The Reserve Bank of India (RBI) recently released its semi-annual financial stability report, highlighting an important yet often overlooked threat to the country’s financial system: climate change. Despite a decline in loan defaults to a multi-year low, the report underscored that the risk posed by climate change has become a major concern among financial institutions.

Climate Change: The New Systemic Risk

For the first time, respondents in the RBI’s survey identified climate change as the greatest source of systemic risk to India’s financial system. This marks a significant shift in focus from traditional concerns such as asset quality, interest rate risk, and capital outflows. The rising recognition of climate change as a critical issue is not unfounded. According to the Network for Greening the Financial System, India’s economic growth will suffer unless global temperature rises are controlled. This vulnerability extends to key sectors like construction, cement, and energy, to which Indian banks are heavily exposed.

Regulatory Response and Bureaucratic Inertia

Indian regulators have been slow to respond to the growing threat of climate change. It was only earlier this year that the RBI introduced a draft framework requiring financial institutions to develop and disclose strategies to mitigate climate-related risks. However, the implementation timeline is generous, with the new rules set to take full effect only by the financial year ending in March 2028.

This delay is partly due to bureaucratic inertia and the fear of overlapping jurisdictions. There is still no consensus on what qualifies as “green” investment. While the securities market regulator has attempted to define a taxonomy and reporting framework for large publicly traded companies, the finance ministry prefers a centrally decided taxonomy. An inter-departmental task force established in 2021 has yet to finalize definitions, reflecting the slow pace of regulatory progress.

Learning from Global Standards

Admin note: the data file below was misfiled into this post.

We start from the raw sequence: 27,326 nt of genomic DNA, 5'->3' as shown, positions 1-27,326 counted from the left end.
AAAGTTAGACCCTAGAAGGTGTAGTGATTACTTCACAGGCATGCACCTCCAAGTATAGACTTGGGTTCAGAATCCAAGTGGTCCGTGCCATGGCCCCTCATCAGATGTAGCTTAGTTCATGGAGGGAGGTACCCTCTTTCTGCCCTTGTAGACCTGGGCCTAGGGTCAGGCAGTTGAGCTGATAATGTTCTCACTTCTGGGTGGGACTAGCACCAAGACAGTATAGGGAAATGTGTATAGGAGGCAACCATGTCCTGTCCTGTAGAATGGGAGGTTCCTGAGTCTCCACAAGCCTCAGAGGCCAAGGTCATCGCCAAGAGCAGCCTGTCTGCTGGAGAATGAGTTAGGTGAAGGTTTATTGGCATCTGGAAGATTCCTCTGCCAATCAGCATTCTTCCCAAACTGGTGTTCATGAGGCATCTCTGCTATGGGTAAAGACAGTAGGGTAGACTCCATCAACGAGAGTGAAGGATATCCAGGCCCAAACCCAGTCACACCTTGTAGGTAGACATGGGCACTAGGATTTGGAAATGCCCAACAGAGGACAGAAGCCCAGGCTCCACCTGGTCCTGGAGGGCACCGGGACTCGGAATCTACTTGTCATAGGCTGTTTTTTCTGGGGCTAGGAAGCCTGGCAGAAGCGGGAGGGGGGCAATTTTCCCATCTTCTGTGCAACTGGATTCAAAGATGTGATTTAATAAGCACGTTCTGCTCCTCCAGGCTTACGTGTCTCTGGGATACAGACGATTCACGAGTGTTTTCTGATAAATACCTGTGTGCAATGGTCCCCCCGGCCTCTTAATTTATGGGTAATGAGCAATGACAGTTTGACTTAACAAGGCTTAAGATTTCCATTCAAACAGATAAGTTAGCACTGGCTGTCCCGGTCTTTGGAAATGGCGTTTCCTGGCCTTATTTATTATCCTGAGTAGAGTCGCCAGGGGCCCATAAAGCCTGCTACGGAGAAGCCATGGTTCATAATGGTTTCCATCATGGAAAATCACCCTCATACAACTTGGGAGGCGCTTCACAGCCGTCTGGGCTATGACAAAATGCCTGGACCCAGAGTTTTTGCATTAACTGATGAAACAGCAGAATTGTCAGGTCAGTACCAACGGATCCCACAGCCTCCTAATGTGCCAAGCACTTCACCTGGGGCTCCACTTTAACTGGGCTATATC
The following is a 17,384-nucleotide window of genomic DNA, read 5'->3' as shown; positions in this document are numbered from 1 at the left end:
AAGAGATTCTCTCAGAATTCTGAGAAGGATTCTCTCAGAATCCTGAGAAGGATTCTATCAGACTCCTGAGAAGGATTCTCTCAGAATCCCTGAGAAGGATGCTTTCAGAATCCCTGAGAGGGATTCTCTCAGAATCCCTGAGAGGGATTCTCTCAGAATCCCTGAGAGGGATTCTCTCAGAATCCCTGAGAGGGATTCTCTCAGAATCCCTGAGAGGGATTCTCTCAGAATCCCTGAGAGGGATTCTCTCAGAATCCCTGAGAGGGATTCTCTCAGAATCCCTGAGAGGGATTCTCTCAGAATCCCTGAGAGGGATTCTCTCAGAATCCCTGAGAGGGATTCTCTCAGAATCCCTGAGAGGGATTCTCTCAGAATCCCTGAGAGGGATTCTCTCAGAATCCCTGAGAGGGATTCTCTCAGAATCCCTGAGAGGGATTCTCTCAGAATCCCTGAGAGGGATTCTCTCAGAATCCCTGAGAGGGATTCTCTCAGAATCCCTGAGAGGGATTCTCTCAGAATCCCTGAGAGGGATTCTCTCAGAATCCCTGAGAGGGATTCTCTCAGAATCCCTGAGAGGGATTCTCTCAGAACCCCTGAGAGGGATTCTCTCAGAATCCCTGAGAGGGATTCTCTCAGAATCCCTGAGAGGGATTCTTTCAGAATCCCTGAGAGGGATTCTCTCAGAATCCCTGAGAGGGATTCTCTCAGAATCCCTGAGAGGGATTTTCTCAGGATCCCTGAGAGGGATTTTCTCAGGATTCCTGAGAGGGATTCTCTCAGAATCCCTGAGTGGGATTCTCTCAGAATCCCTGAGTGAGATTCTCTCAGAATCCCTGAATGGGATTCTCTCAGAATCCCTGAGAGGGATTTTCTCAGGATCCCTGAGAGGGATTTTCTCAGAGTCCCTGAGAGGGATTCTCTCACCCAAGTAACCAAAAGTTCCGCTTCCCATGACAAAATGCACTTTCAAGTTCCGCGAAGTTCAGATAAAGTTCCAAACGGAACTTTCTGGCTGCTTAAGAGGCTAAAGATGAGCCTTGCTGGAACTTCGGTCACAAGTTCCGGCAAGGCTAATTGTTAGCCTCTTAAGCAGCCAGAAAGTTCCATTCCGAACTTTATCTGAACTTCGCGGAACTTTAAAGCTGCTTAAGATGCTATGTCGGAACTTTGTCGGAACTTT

India’s regulatory approach appears to be somewhat insular, with policymakers often believing they have little to learn from international standards. However, aligning India’s criteria with global practices in areas such as taxonomy, disclosure requirements, and climate stress tests could enhance transparency and attract global investors. Despite the skepticism, adopting such standards could be crucial for improving investor confidence in India’s financial system.

Challenges in Green Finance

Indian policymakers remain doubtful about the promises of global sustainable finance. This skepticism was evident when India launched a sovereign green bond in 2023, which saw limited interest from foreign investors and was predominantly bought by domestic investors. Consequently, the RBI canceled a planned second tranche for this year.

The hesitation to fully embrace green finance may also stem from an underlying fear of what a stringent examination of climate risks might reveal. Preliminary climate stress tests conducted by the RBI in 2023 indicated that public sector banks are particularly vulnerable. These banks have historically financed the energy sector heavily, and recent data suggest they are now wary of further investments in coal-fired power plants due to overexposure. While renewables have not faced similar issues, the overall risk exposure remains a significant concern.

The Need for Accelerated Action

Five years ago, Indian regulators may not have fully appreciated the macroeconomic risks posed by climate change. Today, however, the threat is well-documented, and the path forward is clear. The RBI’s report provides exhaustive details on how other central banks and regulators are addressing climate risks, offering a roadmap that India can follow.

The urgency of the situation cannot be overstated. With climate change posing an ever-growing threat to economic stability, it is imperative for Indian regulators to expedite the implementation of robust climate strategies. The slow pace of regulatory action not only leaves the financial system vulnerable but also hampers efforts to attract global investment in green finance.

RBI’s latest financial stability report highlights a decline in loan defaults, it also brings to the forefront the significant threat posed by climate change to India’s financial system. The recognition of climate change as a systemic risk marks a critical shift in the financial sector’s priorities. However, the slow regulatory response and bureaucratic delays pose significant challenges. To safeguard the financial system and attract global investments, Indian regulators must accelerate the adoption of comprehensive climate strategies and align with international standards. The roadmap is clear; it is now up to India to act swiftly and decisively.

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Riya Sen, an experienced editor at Atom News, is passionate about health and politics reporting. Riya Sen commitment to promoting well-being and highlighting political developments adds a valuable dimension to our coverage, ensuring our readers stay informed and engaged in current affairs.